These incredibly realistic critters are hand-made by self-taught sculptor Lee Cross, aka Wood Splitter Lee, from Alaska. After creating a skeleton for each of the animals, Lee wraps it in soft stuffing and them covers them with cloth.The life-like appearance is achieved by decorating the cloth with synthetic fur and paint.
Crazy Groomsmen Photos
Wedding photos can often times be pretty boring. With that being said, it’s refreshing to see some of these groomsmen make wedding photos fun again.
Steal Snacks At School
If you’re going to go down for a crime you might as well go down with a full stomach.
Iranian artist Omid Asadi uses delicate cutting techniques to create impressively intricate leaf artworks. The beautiful cuttings depict icons of the past, such as John Lennon and Jimi Hendrix, as well as dreamy abstractions.
Turkish graphic designer Tolga Girgin is an impressively talented modern calligraphy artist who has brought this ancient art to a new level – 3D. Using shadows, clever perspective and brilliant skills, he makes his writing leap off the page, making the letters look more like paper cut-outs.
Japanese designer Takayuki Fukusawa, who leads Japanese design firm EkoD Works, has a simple concept behind his work – making a world full of humorous art and design. These pendants are little human and animal figurines that seem to be diving down into their wearers’ breasts.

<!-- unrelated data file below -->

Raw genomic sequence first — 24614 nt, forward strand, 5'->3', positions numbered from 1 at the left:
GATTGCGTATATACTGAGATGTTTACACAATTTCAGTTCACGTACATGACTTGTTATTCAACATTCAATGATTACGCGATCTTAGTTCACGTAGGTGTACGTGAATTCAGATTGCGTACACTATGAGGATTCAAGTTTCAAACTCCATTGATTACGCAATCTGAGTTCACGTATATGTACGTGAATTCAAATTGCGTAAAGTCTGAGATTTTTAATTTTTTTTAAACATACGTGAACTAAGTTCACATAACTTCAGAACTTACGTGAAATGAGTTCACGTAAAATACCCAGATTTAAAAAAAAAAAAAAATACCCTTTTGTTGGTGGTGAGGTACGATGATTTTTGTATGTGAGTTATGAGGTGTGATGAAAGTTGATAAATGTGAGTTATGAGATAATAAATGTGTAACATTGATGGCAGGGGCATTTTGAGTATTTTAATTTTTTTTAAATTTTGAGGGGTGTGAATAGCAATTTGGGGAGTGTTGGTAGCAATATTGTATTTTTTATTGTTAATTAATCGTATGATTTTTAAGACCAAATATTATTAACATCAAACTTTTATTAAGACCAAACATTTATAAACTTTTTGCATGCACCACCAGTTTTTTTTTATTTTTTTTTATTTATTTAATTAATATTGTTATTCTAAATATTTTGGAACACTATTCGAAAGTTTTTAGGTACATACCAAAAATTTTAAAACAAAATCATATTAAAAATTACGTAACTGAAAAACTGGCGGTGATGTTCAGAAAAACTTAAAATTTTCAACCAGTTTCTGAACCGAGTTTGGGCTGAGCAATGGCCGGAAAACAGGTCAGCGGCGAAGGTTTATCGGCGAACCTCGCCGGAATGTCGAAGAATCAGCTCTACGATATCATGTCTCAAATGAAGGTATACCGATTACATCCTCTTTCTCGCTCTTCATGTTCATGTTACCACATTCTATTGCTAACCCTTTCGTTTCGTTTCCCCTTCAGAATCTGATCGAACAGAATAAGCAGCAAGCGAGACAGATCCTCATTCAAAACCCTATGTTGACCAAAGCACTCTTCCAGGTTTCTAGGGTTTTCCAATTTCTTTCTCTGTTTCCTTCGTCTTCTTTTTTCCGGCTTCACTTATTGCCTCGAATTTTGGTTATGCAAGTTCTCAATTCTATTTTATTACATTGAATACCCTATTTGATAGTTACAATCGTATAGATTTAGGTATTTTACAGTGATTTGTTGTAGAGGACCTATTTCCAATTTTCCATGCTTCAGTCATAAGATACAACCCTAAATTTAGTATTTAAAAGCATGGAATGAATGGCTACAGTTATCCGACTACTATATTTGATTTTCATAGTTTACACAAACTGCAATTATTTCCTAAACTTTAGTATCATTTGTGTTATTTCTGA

Pennsylvania-based photographer Christopher McKenney creates composite photos of horror scenes filled with disturbing characters that seem to exist on the edge between the worlds of the living and the dead.
This giant kaleidoscope was built inside of a shipping container by Japanese designers Masakazu Shirane and Saya Miyazaki. The highly trippy installation, called “Wink Space,” is made from numerous mirrored sheets folded like origami and connected using zippers.
This magical-looking vine, which rains down pink and purple blooms, is called the wisteria, and this specimen is the largest of its kind in Japan. This extraordinary woody climbing vine is already 144 years old, exemplifying one of the wisterias’ most crucial features – its hardiness. Located in the Ashikaga Flower Park in Tochigi, Japan, this wisteria’s vines cover as many as as 1,990 square meters.
The North Carolina-based artist Yumi Okita sews, embroiders, and stitches multi-colored fabrics into gorgeous moths, butterflies, and other insects. They’re quite a lot bigger than their live originals – up to nearly a foot wide.
Urban environments and nature are usually held to be polar opposites, but even in the concrete jungle, street artists can find a way to incorporate nature into their street art.